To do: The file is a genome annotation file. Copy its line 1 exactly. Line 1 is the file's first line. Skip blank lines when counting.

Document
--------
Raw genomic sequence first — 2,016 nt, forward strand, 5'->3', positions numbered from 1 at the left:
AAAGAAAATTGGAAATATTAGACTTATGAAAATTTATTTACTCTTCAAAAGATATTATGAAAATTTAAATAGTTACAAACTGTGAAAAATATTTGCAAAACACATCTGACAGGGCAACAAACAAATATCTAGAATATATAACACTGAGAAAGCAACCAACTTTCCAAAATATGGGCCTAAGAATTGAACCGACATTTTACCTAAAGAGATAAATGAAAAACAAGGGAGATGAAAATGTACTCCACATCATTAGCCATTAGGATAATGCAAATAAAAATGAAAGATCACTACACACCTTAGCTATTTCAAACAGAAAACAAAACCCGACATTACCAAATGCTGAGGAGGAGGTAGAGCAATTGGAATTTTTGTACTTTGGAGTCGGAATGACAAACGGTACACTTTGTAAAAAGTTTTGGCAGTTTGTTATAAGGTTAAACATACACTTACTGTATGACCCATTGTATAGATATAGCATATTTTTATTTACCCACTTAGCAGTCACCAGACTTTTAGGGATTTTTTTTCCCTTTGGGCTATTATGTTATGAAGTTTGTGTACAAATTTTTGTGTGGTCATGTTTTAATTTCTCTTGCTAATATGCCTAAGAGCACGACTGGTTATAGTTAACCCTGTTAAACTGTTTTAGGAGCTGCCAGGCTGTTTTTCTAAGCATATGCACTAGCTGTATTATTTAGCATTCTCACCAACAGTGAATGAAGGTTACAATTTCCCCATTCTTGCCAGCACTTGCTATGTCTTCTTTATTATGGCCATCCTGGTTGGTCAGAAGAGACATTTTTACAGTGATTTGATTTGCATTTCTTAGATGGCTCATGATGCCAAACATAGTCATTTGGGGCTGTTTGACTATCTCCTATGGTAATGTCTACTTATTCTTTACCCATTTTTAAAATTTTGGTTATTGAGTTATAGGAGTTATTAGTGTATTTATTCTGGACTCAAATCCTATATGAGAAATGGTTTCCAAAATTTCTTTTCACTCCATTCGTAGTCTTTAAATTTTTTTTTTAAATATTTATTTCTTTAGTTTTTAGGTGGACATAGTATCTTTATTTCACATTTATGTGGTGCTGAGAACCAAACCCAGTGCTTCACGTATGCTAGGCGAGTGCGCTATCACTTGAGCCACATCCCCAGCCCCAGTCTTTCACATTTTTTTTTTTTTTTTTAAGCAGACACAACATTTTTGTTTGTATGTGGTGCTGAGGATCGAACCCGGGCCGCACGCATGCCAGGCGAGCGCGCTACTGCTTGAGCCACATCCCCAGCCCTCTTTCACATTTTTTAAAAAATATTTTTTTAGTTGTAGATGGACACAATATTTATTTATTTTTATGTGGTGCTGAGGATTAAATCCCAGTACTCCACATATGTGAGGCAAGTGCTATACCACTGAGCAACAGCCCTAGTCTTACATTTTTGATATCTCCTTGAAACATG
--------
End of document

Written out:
Raw genomic sequence first — 2,016 nt, forward strand, 5'->3', positions numbered from 1 at the left: